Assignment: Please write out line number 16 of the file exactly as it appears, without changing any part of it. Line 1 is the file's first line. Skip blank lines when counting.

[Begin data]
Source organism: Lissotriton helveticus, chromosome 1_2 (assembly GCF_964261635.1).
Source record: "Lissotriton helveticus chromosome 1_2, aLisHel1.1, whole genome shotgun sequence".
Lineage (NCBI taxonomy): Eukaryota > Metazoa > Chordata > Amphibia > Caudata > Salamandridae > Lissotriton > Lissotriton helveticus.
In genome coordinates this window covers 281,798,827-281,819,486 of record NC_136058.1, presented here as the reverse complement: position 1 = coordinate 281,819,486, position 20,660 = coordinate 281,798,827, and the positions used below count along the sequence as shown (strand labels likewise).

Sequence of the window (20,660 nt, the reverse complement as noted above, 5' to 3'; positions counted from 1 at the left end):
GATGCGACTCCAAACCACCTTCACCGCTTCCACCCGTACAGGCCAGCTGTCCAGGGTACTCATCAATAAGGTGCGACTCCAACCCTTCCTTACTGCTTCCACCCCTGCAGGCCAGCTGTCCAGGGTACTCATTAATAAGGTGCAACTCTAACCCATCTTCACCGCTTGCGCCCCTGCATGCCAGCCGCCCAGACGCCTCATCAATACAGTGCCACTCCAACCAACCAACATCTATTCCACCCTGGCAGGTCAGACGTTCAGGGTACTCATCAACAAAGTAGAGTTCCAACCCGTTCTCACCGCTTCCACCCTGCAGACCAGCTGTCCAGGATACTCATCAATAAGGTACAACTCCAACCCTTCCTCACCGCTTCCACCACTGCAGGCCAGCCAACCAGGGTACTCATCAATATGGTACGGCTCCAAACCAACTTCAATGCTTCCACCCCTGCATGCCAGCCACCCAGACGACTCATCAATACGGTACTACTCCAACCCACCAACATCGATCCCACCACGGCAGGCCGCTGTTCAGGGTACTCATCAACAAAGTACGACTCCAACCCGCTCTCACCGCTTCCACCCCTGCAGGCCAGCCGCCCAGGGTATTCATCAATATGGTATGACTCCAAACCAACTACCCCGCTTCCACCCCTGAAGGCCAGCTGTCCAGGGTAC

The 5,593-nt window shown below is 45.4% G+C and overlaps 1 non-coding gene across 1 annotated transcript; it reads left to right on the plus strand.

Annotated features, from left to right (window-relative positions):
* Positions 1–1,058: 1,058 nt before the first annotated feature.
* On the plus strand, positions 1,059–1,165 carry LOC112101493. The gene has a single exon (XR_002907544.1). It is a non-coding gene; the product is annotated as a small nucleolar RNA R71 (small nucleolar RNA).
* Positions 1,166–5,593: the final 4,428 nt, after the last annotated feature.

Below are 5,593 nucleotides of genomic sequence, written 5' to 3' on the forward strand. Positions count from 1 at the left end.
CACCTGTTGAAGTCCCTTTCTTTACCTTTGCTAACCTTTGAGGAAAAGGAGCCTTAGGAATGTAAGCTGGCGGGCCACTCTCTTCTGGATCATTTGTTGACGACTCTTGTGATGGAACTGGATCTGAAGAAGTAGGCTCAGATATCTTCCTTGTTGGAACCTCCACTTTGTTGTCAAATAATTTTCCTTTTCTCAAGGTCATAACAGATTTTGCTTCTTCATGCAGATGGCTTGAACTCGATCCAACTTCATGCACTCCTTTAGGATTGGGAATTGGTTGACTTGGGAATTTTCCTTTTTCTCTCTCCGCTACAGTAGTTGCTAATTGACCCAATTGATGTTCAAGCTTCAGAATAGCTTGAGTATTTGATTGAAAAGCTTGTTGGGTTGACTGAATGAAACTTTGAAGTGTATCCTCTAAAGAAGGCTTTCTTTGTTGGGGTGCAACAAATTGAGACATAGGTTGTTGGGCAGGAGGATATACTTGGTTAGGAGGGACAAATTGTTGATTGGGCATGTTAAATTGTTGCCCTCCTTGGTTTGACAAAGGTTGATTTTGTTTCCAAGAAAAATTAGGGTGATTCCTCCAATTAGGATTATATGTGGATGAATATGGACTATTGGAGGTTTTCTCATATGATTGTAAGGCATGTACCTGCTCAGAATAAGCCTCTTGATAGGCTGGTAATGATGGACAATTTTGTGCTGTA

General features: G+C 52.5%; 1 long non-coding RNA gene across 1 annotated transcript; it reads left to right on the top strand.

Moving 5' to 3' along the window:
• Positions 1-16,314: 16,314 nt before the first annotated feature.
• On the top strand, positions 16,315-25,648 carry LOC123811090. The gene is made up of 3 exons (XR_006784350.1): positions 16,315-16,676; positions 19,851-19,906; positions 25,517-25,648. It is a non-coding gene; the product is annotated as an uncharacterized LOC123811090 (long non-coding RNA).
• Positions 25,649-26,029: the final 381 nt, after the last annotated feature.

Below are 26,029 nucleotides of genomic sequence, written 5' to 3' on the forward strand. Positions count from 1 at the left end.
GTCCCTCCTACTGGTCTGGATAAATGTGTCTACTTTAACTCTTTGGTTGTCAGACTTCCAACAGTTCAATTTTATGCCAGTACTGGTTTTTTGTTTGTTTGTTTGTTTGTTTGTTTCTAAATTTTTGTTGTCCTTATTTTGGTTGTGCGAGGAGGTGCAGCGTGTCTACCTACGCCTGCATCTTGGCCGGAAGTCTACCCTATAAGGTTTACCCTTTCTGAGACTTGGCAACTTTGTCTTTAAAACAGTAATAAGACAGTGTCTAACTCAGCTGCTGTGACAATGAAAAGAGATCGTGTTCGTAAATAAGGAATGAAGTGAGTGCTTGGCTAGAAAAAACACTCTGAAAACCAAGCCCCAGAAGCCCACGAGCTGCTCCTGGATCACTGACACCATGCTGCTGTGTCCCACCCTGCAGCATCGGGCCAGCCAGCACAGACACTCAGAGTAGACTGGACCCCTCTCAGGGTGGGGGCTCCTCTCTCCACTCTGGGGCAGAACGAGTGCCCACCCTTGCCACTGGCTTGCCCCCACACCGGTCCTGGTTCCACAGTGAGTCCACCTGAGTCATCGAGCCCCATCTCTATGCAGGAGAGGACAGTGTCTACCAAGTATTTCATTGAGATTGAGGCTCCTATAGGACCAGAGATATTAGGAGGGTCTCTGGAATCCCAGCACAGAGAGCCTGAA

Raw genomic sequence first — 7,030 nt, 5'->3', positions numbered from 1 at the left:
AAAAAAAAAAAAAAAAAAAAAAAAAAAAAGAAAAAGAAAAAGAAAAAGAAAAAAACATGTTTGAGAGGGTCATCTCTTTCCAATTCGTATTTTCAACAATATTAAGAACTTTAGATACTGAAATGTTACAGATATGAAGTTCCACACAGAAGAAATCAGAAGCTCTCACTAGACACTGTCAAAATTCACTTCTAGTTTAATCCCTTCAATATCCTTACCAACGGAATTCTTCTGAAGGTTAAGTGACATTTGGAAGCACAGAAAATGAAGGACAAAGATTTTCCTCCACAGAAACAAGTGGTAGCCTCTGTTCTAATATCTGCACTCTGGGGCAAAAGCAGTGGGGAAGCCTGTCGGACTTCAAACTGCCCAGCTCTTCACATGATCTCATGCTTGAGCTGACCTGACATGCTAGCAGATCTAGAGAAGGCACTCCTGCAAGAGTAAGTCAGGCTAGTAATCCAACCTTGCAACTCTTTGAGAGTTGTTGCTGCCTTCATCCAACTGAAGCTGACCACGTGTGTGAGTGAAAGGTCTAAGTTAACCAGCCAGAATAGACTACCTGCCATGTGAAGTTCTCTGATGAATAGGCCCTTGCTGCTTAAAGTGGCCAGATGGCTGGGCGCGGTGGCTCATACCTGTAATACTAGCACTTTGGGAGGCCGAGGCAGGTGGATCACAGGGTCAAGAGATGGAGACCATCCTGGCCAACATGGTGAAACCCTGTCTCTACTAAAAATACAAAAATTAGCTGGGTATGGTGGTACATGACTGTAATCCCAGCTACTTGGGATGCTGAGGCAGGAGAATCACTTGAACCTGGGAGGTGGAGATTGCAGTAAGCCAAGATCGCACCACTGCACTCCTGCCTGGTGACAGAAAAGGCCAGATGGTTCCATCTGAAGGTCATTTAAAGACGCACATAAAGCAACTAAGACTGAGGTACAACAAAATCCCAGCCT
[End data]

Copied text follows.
• Positions 1-16,314: 16,314 nt before the first annotated feature.